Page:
About a couple of years ago I just happened to be reading a book, Brandon Sanderson‘s Elantris and playing a game, Child of Light by Ubisoft, during the same period, as I often do. What really made a difference that time was that both stories, the one on the book and the interactive adventure I was playing, were really similar. One could say they were written by the same person, even if that’s not the case at all.
That curious coincidence led me to write a post in Spanish regarding certain aspects these two pieces have in common and today I will translate the main ideas in English here. My goal is to give some reasons to show that a video game can easily be at the same cultural level as a book.
Both storylines develop around a phantasy world essentially based on the power of light. In the game, Aurora is the princess of light who should rescue her city, Lemuria, which remains under the yoke of the wicked queen of dark. As far as the book is concerned, it describes the story of another city, this one is called Elantris, a place defeated by a strange dark force after a golden era full of radiant glow and glory.
For those who are not familiar with games or only try what they randomly find in their mobile devices –known as social games–, please keep on reading because you will realise you have indeed other options.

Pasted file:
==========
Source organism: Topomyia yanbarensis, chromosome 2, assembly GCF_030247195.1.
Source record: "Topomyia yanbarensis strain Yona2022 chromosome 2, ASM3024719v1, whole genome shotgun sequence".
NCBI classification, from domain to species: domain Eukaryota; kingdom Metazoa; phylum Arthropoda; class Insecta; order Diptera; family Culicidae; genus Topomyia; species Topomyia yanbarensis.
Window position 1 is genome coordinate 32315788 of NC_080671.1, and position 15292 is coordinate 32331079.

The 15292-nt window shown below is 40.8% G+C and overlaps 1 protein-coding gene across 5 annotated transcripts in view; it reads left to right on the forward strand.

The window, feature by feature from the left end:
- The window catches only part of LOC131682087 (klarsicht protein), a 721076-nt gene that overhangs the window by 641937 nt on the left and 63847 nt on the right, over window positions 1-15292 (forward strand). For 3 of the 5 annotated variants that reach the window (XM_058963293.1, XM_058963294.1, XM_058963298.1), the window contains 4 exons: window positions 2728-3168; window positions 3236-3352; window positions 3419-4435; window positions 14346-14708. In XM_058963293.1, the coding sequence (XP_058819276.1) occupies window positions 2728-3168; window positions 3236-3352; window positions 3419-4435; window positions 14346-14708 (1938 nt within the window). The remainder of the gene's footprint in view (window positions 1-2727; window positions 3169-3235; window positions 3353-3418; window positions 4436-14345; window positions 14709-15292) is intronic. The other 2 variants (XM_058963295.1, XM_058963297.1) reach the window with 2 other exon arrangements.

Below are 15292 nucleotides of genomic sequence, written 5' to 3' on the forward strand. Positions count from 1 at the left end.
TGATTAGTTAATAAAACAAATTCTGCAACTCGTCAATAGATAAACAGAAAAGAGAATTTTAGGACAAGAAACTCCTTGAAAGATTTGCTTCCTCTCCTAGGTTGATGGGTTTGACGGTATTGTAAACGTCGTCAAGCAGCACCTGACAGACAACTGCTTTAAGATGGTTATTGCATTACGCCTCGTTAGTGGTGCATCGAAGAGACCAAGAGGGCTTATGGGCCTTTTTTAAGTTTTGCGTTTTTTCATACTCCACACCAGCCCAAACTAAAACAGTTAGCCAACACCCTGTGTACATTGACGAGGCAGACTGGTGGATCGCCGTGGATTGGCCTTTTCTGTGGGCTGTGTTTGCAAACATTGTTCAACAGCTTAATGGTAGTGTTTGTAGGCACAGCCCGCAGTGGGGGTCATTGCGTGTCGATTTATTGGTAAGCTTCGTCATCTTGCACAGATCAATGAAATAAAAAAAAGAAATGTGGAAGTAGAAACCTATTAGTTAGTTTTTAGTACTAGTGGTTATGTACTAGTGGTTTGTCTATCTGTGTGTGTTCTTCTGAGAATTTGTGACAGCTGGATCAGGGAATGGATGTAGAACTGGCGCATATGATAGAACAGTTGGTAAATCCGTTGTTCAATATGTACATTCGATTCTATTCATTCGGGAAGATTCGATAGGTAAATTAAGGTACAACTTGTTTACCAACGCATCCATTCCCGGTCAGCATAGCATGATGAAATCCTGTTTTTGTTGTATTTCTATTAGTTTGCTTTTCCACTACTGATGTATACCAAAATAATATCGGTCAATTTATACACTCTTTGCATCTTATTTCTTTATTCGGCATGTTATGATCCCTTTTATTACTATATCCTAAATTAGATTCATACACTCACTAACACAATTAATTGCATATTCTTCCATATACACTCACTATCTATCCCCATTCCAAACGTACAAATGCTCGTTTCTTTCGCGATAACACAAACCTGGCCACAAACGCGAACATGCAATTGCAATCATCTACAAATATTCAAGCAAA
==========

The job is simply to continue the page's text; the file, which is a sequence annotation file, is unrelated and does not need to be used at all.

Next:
In the case of Child of Light, just to follow the same example, dialogues are written in rhyme, music was specially composed by a professional and the game itself has been awarded with several renowned prices of the industry. They were related to international adaptations and musical composition, among others. Also, you’d be really amazed with its original graphic artwork following a similar effect of watercolor paintings.
To sum it up, I’m just talking about an interactive story that, believe it or not, you will enjoy with all your senses. And, just to leave it clear, please rest assured this is going to happen with a mere video game. Yes, those harmful and violent products that you may have seen on a spot TV and that many children cannot access because of explicit parental interdiction. The same kids that, when they grow up, will never play video games because they never get the chance to know how wonderful they can be.